Okoli Stephen Nonso

Blaise pascal's principle of pressure; a theory for explaining rape

Okoli Stephen Nonso

Okoli Stephen Nonso

Ókólí Stephen Nonso is a Nigerian writer whose poems have previously appeared in Feral Journal, Ebedi Review, Ngiga Review, Praxis Magazine, African writer, Adelaide Literary Magazine New York, Tuck magazine, and elsewhere. His short story has appeared in Best of African literary magazine. He has contributed in both national and international pages and anthologies. A joint winner of the May 2020 Poets in Nigeria (PIN) 10 day poetry challenge, and also a first runner-up in the fresh voice foundation Poetry contest. He is currently working on his Poetry manuscript. You can say hello to him onTwitter @OkoliStephen7

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Artwork By Teresa Kutala Firmino

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Narrated by Okoli Stephen


Blaise pascal's principle of pressure; a theory for explaining rape

Narrated by Okoli Stephen

Blaise pascal’s principle of pressure; a theory for explaining rape

A change in pressure at any point in an enclosed fluid

at rest is transmitted undiminished at all points in the


  •  Blaise Pascal.

Suppose I sat in a room, fingers brushed

against cool metal — cuffs or something

as I listened to the detective's questions.

Say I'm asked—                how do you learn fear?

Sighs, raises blouse to eye level  & whisper

 by growing a female body.

 My body                  a living bread—

take it            break it   

do these things in memory of me.

Last week I was pressed against a wall,

dress pulled down in fast motion, thrust 

over & over— an equation P = F/A

Where P is the nail driving its way into wood.

Or perhaps P is the pressure of a piston, two times 

the size of the fluid a man plunges into.

Say F is the force applied by the [      ], say my hy—

men          breaks & orgasm feels like a hurricane.

Take A to be the total area,

or call it my body

My body, yet a well where men draw strength

again I'm asked—what happened yesterday?

face flush with anger, another officer walks in,

fear creeps in. I – I – I then say;

I cross the road to talk to God         


I sit in the front pew of the sanctuary,

footsteps thud from behind, rough calloused

hands gripped me, seized my breath,

& made me suck my bones. 

I stabbed him three times, 

& sent him to hell. Even God couldn't save him.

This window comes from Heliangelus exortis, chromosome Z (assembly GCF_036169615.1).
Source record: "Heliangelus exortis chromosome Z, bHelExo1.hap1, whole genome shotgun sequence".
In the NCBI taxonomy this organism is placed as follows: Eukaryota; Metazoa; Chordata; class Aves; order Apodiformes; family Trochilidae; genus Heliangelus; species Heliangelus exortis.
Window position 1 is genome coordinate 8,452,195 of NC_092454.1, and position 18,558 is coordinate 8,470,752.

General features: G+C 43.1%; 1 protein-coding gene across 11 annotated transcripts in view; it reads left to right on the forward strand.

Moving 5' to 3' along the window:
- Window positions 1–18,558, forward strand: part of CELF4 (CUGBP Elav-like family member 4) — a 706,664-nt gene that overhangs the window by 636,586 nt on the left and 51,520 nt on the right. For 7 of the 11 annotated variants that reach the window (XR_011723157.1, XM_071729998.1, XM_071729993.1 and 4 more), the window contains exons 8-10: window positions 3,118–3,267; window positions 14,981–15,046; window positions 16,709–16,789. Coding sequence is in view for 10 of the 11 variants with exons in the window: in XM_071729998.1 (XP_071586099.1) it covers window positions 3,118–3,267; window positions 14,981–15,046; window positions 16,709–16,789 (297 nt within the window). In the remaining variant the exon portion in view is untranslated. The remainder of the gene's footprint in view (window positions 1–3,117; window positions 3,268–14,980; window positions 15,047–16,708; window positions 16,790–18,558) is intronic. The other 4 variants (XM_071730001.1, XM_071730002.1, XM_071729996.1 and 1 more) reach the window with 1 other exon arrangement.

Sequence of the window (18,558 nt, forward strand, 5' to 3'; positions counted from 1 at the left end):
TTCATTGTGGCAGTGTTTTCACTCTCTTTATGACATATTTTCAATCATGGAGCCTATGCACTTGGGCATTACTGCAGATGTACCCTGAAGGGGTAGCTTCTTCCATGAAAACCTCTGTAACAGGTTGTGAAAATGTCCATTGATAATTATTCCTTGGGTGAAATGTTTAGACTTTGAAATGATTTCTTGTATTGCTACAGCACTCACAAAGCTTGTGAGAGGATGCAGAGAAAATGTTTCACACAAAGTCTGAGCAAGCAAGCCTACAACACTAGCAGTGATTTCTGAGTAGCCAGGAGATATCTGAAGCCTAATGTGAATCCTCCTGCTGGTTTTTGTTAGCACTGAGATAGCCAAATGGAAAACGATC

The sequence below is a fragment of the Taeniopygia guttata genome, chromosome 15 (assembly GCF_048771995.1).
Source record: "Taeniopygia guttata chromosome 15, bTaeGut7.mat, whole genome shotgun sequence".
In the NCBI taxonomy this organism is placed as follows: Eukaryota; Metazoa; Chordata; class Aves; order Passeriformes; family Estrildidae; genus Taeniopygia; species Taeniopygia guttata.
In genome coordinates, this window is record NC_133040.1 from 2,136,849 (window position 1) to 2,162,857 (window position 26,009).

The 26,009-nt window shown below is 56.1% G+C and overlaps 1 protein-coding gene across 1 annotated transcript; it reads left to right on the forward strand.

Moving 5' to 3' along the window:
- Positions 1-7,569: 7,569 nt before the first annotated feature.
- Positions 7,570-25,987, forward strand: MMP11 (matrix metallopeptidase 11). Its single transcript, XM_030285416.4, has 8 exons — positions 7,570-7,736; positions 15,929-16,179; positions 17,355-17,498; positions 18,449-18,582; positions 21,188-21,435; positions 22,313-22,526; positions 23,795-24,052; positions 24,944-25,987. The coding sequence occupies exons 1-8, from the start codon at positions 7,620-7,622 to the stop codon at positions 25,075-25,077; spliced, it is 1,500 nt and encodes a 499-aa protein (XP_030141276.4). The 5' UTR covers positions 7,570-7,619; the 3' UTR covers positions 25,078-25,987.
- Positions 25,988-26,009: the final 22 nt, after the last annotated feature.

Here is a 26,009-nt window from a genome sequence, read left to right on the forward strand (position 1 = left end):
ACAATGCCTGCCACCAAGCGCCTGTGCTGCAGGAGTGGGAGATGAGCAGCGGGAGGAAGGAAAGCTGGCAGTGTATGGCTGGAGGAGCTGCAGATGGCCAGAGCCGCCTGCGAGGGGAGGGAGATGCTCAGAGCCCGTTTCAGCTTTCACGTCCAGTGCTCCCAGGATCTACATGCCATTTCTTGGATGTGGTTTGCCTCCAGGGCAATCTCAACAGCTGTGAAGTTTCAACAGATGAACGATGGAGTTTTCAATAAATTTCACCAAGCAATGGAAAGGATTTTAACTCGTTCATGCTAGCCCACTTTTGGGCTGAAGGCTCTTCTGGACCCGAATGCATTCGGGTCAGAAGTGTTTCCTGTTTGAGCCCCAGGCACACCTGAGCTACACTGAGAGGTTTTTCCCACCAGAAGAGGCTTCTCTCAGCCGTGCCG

Tell me why you took a knife to [       ]?

I smile politely then say;

It's night & a girl can't take a walk          



Too often, our cries for help are silent 

ones. Unheard. Unheeded— Emily

Believe it or not—

 depression is a dice rolling  into our lives. 

If you've walked through the long night of grief,

you'll meet the ghost that lives in your head. You will

see shadows hiding in your walls, and hear taunting whispers:

 "take another capsule and lay             rest."

on this road, a boy made his body, 

 a pendulum, swinging freely from side to side

My therapist walked through this road. She watered 

weeds till they grew wild and ate her up. Her therapy couldn't

save her— anymore. Even the therapist needs a therapist. Now,

I'm on the road between dying, and

wanting to sleep— again. Granny said the shadows I see are dying

flowers.  I admire the dying ones, whenever she tends her roses.

Take it:

a withered flower will not wither— again.

Yesterday, a poet walked into the night with pain and pills. 

He never came out. I wish I found out if he found peace.

Inside my head is a sad film— movie reels grayscale & fade to black. 

Peering at Freud's sadistic theories, my superego

drives my ego to end it. To be an athletic god.


My English language instructor once passed this path. He said:

life is like a semicolon; we can end it. We chose  

not too       Listen: I decide never to do it—again.

Ever. Won't you celebrate with me, that every day, 

something has tried to kill me, and has failed,

and has failed, and will fail?

 Lines riffing off Lucille Clifton’s “won’t you celebrate with me” poem from Book of Light. Copyright © 1993.


Suppose our bones are brick walls,  weak and ready to crumble.

or call them broken cartilage, waiting to be stitched.

Yesterday, under the withered guava tree where my umbilical cord is buried,

My grandmother spent the night counting the stars,

till the night swallowed her up.

Depression is the rope, woven to hang us, like a portrait.

this thing sits like a stone in a woman's abdomen,

but when the ache becomes too much for the woman to carry,

where does she go?

Isn't home what her body yearns for?

A man who longs for departure, sees water as a means,

wraps his body with verses of melancholy, then

leaves it swaying like a capsizing ship,

till his body finds its way into the banks of the Nile

Depression comes quietly like sun rays,

& peeps through the dark corners of our rooms, scorch our backs, then       vanish

But is darkness not synonymous with night? 

Is night not meant to keep the body at rest?

Is water not for baptism?

I know this feeling, It lurks around us in creepy places, 

then drain us to the last drop.

till water becomes the only corridor to follow

 I know all these truths because I've once longed for water before

because dark once meant home,

because pain knows every inch of my body,

because I'm still there now